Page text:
From a master of the historical novel, Empress Orchid sweeps readers into the heart of the Forbidden City to tell the fascinating story of a young concubine who becomes Chinas last empress. Min introduces the beautiful Tzu Hsi, known as Orchid, and weaves an epic of a country girl who seized power through seduction, murder, and endless intrigue. When China is threatened by enemies, she alone seems capable of holding the country together.
In this absorbing companion piece to her novel Becoming Madame Mao” (New York Times), readers and reading groups will once again be transported by Mins lavish evocation of the Forbidden City in its last days of imperial glory and by her brilliant portrait of a flawed yet utterly compelling woman who survived, and ultimately dominated, a male world.
The setting is China's Forbidden City in the last days of its imperial glory, a vast complex of palaces and gardens run by thousands of eunuchs and encircled by a wall in the center of Peking. In this highly ordered place — tradition-bound, ruled by strict etiquette, rife with political and erotic tension — the Emperor, "the Son of Heaven," performs two duties: he must rule the court and conceive an heir. To achieve the latter, tradition provides a stupendous hierarchy of hundreds of wives and concubines. It is as a minor concubine that the beautiful Tzu Hsi, known as Orchid as a girl, enters the Forbidden City at the age of seventeen.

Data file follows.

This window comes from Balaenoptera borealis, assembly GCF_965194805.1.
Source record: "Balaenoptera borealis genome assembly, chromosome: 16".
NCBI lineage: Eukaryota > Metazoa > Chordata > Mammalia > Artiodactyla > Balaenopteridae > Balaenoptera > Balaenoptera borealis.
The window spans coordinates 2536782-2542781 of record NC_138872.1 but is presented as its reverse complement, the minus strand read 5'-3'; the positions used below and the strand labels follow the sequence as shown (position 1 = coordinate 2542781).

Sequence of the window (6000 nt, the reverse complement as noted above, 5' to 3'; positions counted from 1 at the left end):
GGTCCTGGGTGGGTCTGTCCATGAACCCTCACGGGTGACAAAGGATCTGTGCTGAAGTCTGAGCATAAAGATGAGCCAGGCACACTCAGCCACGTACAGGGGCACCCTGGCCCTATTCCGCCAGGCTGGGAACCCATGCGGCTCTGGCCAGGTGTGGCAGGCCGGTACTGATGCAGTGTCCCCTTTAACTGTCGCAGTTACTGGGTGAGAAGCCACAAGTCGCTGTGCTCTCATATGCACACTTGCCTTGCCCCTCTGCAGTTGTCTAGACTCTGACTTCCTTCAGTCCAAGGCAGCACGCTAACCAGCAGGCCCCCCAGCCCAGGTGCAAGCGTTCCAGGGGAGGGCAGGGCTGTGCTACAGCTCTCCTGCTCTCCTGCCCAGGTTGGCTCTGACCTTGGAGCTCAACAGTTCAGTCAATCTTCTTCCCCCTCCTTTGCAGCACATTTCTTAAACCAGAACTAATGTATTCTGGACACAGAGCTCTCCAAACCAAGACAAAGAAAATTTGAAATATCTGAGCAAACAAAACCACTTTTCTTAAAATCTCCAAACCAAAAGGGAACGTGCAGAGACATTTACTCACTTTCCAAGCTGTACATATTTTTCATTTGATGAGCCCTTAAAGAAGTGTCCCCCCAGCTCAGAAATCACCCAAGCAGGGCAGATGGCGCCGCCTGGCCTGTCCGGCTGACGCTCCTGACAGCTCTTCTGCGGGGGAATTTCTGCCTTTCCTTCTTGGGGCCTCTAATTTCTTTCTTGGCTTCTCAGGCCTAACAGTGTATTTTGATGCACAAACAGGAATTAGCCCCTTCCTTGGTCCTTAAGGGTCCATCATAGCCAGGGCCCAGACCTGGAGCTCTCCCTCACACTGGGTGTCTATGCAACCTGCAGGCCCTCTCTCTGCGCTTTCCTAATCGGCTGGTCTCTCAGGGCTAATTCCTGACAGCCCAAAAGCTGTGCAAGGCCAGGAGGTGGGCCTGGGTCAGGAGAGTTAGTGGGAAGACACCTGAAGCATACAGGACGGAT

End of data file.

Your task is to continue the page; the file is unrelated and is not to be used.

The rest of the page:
It is not a good time to enter the city. The Ch'ing Dynasty in 1852 has lost its vitality, and the court has become an insular, xenophobic place. A few short decades earlier, China lost the Opium Wars, and it has done little since to strengthen its defenses or improve diplomatic ties. Instead, the inner circle has turned further inward, naively confident that its troubles are past and the glory of China will keep the "barbarians" — the outsiders — at bay.